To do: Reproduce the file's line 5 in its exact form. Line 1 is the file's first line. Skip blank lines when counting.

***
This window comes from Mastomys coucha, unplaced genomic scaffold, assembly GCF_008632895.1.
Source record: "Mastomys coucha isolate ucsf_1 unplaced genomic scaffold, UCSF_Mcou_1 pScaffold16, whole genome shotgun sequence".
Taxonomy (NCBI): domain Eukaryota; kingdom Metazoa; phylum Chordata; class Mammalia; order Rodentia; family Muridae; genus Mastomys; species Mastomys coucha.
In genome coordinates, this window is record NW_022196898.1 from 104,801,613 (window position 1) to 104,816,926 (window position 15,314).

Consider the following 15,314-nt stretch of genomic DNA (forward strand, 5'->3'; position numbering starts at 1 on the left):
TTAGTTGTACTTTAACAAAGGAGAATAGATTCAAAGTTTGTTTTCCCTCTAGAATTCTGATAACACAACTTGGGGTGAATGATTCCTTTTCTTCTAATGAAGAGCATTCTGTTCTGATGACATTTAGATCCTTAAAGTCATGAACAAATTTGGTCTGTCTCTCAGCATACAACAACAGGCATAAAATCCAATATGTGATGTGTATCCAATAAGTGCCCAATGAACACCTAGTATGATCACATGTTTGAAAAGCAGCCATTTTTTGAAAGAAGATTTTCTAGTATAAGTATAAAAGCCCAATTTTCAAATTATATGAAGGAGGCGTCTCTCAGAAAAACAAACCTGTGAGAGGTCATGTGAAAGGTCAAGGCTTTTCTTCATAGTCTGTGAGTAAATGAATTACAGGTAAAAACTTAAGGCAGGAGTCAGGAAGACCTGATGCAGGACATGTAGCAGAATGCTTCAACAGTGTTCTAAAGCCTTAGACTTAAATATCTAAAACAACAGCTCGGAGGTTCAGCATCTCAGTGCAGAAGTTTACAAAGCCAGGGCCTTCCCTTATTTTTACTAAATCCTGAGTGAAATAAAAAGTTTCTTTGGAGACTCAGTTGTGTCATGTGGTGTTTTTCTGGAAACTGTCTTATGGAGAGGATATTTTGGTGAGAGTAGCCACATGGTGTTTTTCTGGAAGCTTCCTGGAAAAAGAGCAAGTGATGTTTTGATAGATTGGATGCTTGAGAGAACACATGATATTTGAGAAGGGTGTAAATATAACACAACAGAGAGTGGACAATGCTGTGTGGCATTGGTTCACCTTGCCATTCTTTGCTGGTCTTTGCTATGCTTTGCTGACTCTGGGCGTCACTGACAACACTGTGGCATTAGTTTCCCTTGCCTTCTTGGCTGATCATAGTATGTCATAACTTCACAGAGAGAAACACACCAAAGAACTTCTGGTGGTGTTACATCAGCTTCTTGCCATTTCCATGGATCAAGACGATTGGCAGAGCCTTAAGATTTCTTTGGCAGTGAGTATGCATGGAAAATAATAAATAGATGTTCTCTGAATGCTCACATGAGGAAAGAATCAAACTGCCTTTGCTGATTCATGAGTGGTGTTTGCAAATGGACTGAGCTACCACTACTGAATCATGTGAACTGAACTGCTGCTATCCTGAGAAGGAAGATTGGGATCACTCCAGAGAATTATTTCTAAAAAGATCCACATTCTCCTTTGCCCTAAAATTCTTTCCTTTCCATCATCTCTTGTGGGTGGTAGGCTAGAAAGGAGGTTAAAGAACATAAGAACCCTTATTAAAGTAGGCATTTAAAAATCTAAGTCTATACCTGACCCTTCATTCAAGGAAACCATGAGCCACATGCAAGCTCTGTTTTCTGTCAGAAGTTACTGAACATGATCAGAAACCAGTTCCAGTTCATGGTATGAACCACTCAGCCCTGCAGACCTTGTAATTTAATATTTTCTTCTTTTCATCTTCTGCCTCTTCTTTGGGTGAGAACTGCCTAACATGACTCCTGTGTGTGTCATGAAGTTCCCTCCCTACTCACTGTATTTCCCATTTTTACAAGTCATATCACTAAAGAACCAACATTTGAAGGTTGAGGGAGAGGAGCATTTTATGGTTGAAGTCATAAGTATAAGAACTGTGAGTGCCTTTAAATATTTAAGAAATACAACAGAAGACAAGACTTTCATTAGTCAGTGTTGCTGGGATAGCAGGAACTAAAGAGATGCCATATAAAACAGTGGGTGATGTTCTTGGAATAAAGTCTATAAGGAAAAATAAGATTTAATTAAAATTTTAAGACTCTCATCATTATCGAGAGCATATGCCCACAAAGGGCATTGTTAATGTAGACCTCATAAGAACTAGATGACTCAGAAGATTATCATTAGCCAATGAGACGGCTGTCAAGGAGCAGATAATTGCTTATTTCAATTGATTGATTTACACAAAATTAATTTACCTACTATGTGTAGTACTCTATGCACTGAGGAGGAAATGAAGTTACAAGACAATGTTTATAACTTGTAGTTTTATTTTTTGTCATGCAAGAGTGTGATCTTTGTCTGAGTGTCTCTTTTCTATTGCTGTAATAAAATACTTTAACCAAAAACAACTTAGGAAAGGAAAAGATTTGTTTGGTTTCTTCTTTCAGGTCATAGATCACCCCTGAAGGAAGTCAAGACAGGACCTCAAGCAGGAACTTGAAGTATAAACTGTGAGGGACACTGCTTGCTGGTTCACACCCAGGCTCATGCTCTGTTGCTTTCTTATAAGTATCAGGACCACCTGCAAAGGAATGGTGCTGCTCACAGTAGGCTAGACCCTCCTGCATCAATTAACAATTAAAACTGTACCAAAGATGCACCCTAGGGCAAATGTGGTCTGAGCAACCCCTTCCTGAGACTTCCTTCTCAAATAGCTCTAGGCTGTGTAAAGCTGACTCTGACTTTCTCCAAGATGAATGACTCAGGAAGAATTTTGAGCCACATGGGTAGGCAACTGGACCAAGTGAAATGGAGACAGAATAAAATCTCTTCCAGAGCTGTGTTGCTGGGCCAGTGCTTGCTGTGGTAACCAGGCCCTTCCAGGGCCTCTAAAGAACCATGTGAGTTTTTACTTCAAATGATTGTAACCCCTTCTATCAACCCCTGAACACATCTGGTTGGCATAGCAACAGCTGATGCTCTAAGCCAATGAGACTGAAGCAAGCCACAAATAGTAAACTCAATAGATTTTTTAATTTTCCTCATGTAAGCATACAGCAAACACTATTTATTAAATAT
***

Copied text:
Consider the following 15,314-nt stretch of genomic DNA (forward strand, 5'->3'; position numbering starts at 1 on the left):